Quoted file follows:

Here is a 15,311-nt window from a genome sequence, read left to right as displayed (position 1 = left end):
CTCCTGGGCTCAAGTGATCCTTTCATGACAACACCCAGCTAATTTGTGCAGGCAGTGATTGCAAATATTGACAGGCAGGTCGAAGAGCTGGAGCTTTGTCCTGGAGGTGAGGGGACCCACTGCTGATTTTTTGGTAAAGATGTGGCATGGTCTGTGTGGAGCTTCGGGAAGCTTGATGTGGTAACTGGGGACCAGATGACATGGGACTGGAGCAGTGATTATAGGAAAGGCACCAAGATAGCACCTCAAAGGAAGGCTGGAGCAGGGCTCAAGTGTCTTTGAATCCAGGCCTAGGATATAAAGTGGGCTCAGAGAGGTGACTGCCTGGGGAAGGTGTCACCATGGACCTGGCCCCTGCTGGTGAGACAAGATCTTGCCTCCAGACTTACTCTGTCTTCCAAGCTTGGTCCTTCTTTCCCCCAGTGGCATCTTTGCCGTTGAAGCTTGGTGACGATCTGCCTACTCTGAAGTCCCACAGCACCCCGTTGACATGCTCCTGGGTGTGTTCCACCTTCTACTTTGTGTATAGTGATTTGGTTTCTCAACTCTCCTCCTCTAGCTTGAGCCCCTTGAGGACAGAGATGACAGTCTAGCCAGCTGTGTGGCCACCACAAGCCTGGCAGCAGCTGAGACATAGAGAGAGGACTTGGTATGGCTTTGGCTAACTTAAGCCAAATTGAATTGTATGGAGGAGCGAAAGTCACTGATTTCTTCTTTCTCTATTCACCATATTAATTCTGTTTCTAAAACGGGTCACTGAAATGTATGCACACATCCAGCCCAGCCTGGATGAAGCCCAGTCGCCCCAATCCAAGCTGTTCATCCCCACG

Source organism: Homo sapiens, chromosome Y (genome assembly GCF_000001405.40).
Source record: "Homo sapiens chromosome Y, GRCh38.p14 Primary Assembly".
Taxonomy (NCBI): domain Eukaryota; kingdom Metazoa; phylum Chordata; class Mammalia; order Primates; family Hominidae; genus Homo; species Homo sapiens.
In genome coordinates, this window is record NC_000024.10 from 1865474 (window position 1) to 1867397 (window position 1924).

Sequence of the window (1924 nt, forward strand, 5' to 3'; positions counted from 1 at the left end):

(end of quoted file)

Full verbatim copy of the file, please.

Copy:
Here is a 15,311-nt window from a genome sequence, read left to right as displayed (position 1 = left end):
CTCCTGGGCTCAAGTGATCCTTTCATGACAACACCCAGCTAATTTGTGCAGGCAGTGATTGCAAATATTGACAGGCAGGTCGAAGAGCTGGAGCTTTGTCCTGGAGGTGAGGGGACCCACTGCTGATTTTTTGGTAAAGATGTGGCATGGTCTGTGTGGAGCTTCGGGAAGCTTGATGTGGTAACTGGGGACCAGATGACATGGGACTGGAGCAGTGATTATAGGAAAGGCACCAAGATAGCACCTCAAAGGAAGGCTGGAGCAGGGCTCAAGTGTCTTTGAATCCAGGCCTAGGATATAAAGTGGGCTCAGAGAGGTGACTGCCTGGGGAAGGTGTCACCATGGACCTGGCCCCTGCTGGTGAGACAAGATCTTGCCTCCAGACTTACTCTGTCTTCCAAGCTTGGTCCTTCTTTCCCCCAGTGGCATCTTTGCCGTTGAAGCTTGGTGACGATCTGCCTACTCTGAAGTCCCACAGCACCCCGTTGACATGCTCCTGGGTGTGTTCCACCTTCTACTTTGTGTATAGTGATTTGGTTTCTCAACTCTCCTCCTCTAGCTTGAGCCCCTTGAGGACAGAGATGACAGTCTAGCCAGCTGTGTGGCCACCACAAGCCTGGCAGCAGCTGAGACATAGAGAGAGGACTTGGTATGGCTTTGGCTAACTTAAGCCAAATTGAATTGTATGGAGGAGCGAAAGTCACTGATTTCTTCTTTCTCTATTCACCATATTAATTCTGTTTCTAAAACGGGTCACTGAAATGTATGCACACATCCAGCCCAGCCTGGATGAAGCCCAGTCGCCCCAATCCAAGCTGTTCATCCCCACG

Source organism: Homo sapiens, chromosome Y (genome assembly GCF_000001405.40).
Source record: "Homo sapiens chromosome Y, GRCh38.p14 Primary Assembly".
Taxonomy (NCBI): domain Eukaryota; kingdom Metazoa; phylum Chordata; class Mammalia; order Primates; family Hominidae; genus Homo; species Homo sapiens.
In genome coordinates, this window is record NC_000024.10 from 1865474 (window position 1) to 1867397 (window position 1924).

Sequence of the window (1924 nt, forward strand, 5' to 3'; positions counted from 1 at the left end):